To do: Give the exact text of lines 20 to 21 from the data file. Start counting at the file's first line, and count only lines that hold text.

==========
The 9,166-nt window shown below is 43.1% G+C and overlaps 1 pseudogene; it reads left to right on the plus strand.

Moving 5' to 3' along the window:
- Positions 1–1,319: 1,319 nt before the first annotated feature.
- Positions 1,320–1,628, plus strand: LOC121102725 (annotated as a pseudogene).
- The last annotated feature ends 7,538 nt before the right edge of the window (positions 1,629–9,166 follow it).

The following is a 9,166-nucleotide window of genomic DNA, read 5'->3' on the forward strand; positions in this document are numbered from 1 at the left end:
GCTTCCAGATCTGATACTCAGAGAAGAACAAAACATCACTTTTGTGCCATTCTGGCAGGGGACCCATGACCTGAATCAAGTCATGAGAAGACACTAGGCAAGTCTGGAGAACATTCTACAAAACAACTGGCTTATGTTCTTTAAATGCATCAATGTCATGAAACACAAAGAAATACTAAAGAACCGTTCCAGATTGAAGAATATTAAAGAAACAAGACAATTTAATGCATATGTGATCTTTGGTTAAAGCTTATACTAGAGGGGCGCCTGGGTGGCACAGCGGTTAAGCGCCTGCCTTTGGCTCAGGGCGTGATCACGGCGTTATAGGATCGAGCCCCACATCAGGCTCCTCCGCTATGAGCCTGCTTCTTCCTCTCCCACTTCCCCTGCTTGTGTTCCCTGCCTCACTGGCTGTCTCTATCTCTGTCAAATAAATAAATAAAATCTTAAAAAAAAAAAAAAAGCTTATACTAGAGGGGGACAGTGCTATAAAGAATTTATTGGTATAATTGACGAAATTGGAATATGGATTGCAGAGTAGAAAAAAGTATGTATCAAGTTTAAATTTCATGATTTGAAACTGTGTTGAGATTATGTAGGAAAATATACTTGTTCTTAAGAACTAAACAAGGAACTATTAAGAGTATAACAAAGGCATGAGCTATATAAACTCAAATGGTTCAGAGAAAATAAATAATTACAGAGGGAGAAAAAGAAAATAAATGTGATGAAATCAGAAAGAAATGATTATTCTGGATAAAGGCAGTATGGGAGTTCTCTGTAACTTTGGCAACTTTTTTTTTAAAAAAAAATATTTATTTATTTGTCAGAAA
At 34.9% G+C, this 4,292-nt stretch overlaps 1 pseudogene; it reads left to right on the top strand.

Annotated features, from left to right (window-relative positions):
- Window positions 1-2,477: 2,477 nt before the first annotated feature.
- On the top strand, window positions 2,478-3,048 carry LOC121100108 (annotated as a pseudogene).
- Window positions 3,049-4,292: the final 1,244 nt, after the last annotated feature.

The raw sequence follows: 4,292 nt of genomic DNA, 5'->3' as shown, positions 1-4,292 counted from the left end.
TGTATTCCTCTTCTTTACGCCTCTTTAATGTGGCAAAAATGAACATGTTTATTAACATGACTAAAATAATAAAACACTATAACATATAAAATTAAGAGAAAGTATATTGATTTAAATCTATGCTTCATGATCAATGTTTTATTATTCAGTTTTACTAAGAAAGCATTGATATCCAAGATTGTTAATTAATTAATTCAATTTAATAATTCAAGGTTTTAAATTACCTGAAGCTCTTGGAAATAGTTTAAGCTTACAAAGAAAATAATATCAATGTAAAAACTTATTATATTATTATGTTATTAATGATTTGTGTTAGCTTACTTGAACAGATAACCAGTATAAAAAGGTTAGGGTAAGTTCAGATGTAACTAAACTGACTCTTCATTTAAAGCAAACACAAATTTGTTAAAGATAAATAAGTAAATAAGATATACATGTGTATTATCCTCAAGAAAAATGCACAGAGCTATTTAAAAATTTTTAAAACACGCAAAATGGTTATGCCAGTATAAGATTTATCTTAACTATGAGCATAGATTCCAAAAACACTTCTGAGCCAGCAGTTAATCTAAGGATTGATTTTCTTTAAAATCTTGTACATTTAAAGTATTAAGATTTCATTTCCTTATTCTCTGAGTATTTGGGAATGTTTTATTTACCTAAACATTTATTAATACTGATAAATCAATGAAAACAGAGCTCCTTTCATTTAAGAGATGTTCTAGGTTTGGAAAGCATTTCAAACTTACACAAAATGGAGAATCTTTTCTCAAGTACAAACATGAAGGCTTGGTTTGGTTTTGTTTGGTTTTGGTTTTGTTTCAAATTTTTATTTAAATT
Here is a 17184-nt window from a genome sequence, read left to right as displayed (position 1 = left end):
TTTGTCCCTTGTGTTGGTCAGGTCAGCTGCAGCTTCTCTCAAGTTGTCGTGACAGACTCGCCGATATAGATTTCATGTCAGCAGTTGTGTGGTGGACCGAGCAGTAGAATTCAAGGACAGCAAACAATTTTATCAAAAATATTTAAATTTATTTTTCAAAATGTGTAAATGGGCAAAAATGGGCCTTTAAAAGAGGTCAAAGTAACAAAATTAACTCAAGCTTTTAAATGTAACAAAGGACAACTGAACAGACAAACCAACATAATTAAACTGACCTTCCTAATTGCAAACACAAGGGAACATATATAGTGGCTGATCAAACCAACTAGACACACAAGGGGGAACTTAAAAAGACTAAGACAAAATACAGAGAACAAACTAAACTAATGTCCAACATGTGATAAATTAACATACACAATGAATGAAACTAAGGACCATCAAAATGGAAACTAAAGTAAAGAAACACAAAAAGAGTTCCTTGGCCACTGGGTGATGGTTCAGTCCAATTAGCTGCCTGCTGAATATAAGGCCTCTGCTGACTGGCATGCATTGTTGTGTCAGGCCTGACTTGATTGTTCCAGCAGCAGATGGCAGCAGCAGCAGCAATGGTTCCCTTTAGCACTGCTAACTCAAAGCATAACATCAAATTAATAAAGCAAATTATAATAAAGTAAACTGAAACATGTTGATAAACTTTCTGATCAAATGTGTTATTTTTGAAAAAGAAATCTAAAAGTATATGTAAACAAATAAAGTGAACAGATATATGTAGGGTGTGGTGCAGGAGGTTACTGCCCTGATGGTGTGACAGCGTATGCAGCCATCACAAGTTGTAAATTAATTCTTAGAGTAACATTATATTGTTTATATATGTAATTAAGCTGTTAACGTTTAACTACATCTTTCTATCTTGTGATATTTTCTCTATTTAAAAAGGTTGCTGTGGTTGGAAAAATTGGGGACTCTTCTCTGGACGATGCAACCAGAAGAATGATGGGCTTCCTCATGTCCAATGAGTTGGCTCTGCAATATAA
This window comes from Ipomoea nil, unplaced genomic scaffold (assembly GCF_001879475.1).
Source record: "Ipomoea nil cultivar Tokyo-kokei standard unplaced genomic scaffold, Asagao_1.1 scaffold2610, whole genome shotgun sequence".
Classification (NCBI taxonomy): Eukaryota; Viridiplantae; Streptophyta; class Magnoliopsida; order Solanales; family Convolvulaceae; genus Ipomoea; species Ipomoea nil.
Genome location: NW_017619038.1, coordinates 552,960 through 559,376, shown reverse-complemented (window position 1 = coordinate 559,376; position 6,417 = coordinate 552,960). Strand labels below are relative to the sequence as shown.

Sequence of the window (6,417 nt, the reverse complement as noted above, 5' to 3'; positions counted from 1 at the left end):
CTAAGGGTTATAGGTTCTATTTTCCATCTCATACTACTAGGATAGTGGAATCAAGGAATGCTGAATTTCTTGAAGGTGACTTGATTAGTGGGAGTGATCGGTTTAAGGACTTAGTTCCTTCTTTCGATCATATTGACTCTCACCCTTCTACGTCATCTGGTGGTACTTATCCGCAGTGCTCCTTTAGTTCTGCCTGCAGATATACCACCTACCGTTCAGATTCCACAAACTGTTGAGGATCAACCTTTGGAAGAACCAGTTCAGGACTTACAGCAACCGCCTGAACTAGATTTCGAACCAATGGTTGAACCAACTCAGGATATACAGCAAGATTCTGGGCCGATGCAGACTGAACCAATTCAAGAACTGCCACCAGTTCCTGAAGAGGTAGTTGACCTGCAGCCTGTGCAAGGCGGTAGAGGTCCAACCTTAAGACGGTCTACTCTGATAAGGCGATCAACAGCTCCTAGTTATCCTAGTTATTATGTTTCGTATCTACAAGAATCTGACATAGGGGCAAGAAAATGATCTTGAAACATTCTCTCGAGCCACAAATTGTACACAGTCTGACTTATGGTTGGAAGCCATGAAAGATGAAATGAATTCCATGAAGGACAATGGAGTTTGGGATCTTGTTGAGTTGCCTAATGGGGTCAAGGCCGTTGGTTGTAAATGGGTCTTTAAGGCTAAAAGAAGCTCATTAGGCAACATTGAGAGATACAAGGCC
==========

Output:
Genome location: NW_017619038.1, coordinates 552,960 through 559,376, shown reverse-complemented (window position 1 = coordinate 559,376; position 6,417 = coordinate 552,960). Strand labels below are relative to the sequence as shown.

Sequence of the window (6,417 nt, the reverse complement as noted above, 5' to 3'; positions counted from 1 at the left end):